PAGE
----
Virginia Tech’s Innovation Campus plan is as ambitious as it is necessary. The first building will open in five years, but the initial cohort of students will start in Fall 2020 in temporary space.
Once the Innovation Campus is at scale, Baker said the university will triple the number of graduate degrees in computer science and computer engineering, producing 750 master’s degree and 125 Ph.D. graduates annually. This expansion will position the school among the top five universities in America in terms of producing tech talent.
And Virginia Tech isn’t alone. George Mason University has announced a $250+ million expansion of its Arlington Campus aimed at serving the innovation economy. The expansion calls for George Mason to enroll 15,000 students in computer science, computer engineering, information technology and other related fields by 2024—more than double the university’s current enrollment in technology programs. The George Mason Arlington Campus is adjacent to the site of Amazon HQ2.
“We’re fortunate to have so many great colleges and universities in the region, and we’re going to see them scale up at a pace we’ve never seen before,” Baker said. “Not just Virginia Tech—other major area universities. They see Northern Virginia as a place to be, and we see that as a good thing.”
“We’re fortunate to have so many great colleges and universities in the region, and we’re going to see them scale up at a pace we’ve never seen before. Not just Virginia Tech—other major area universities. They see Northern Virginia as a place to be, and we see that as a good thing.
Creating an Ecosystem for Innovation: Once a “Government Community,” NOVA Now a Hotbed for Entrepreneurs
The outsider’s perception of Northern Virginia is one of well-groomed suburbia, where residents shuttle to and from jobs at the alphabet soup of federal government agencies in the nation’s capital. But Northern Virginia has been a technology hotbed for more than 20 years, and the region’s reliance on innovation-driven businesses has never been stronger.
Today, the private sector accounts for more than 75 percent of the region’s employment, and regional leaders are working to ensure that Northern Virginia grows as a laboratory where new ideas can thrive.
This commitment toward new ideas, technology and entrepreneurship comes at a time when the competition for talent is fiercer than ever. The linkages of the innovation ecosystem have become increasingly nimble and decentralized since the economic downturn of 2008-09. In a reconfigured marketplace, mid-sized boomtowns such as Austin, Texas and Raleigh-Durham, NC have emerged as viable alternatives and big cities no longer have the market cornered on tech success.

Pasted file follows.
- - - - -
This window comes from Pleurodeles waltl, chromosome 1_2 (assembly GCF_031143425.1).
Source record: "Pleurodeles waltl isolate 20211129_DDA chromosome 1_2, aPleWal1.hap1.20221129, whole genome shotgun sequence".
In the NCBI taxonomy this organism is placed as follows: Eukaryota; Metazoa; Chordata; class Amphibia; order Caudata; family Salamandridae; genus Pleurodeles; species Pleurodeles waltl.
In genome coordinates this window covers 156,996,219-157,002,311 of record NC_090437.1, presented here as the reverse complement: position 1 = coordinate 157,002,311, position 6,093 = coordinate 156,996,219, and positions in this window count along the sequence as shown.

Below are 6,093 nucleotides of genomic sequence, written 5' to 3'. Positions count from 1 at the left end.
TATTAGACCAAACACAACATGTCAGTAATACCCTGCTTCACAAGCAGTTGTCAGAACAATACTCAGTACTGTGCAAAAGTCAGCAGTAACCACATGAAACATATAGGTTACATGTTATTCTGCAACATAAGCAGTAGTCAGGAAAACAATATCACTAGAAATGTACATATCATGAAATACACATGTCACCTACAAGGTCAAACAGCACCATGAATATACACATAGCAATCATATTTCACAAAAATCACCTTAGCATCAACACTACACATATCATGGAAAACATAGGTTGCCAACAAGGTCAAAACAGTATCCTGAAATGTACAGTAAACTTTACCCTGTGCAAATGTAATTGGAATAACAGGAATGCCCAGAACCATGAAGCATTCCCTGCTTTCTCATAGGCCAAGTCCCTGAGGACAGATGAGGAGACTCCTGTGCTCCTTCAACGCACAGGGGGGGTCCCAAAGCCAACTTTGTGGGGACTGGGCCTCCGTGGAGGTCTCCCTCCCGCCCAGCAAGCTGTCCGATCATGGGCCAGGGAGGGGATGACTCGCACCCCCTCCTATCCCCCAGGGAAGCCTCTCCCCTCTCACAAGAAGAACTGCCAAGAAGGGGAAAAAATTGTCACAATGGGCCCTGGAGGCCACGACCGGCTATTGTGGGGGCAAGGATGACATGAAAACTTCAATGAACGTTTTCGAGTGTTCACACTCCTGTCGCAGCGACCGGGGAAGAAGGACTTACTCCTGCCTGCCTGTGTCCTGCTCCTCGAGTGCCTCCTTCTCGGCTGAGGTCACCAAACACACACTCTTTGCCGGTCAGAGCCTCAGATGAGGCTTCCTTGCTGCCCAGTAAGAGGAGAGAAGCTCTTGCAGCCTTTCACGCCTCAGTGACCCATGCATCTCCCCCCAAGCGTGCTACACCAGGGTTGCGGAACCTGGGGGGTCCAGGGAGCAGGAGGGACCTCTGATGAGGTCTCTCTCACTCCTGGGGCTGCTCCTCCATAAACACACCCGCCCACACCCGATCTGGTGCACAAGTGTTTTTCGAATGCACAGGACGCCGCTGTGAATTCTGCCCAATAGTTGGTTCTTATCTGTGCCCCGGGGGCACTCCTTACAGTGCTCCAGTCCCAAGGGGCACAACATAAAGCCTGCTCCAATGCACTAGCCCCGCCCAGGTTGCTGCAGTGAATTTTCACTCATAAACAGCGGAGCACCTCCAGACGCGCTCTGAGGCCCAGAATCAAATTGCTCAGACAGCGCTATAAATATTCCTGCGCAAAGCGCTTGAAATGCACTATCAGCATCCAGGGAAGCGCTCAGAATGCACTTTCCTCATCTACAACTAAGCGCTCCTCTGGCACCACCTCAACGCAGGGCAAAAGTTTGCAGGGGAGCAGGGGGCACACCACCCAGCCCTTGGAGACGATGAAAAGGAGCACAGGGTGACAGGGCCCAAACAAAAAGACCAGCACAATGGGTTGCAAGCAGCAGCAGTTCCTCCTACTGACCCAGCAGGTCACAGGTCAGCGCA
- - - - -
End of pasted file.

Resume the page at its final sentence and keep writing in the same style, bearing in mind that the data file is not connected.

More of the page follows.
“We’ve fared pretty well, but over the last 20 years, we’ve seen a transformation. We’re less dependent on the government and our economy is much more diversified,” said Womble Bond Dickinson Partner Todd Harris, who works with Northern Virginia Innovation Economy companies on commercializing intellectual property.
Harris also noted that 70 percent of the world’s Internet traffic flows through Northern Virginia every day. As Moretti’s research indicates, tech companies are attracted to markets with a critical mass of educated talent—and Northern Virginia has cultivated that pool of tech industry professionals.
Tien Wong has been one of the market’s biggest proponents for economic diversification. Wong is Chairman and CEO of Opus8, Inc., a private investment and strategic advisory firm focusing on the tech sector. He also is Founder and Host of the Big Idea CONNECTpreneur Forum, a community of over 8,000 founders, CEOs, angels, VCs, CXOs and other business leaders in the Mid-Atlantic region.
“I moved here in 1985, and it was a government town, a real estate town, non-profits and law firms. There wasn’t a lot of technology. But over the last 35 years, and particularly the last 10-15 years, it’s been an amazing transition to be a part of – and I think it’s just beginning,” Wong said.
In addition to the jobs and investment Amazon is bringing directly, Wong said there will be other tech industry companies drawn to the area by the opportunity to work with Amazon. He also said the Amazon HQ2 presence will attract more investment capital to the region.
“Hand in hand, entrepreneurship and tech go together. The abundance of talent, brainpower, capital and ideas—these are all the ingredients for a burgeoning innovation economy and we have that,” Wong said.
Area leaders are on board with plans to diversify Northern Virginia’s economy and promote entrepreneurs. This approach is built into Virginia Tech’s concept for the Innovation Campus, for example.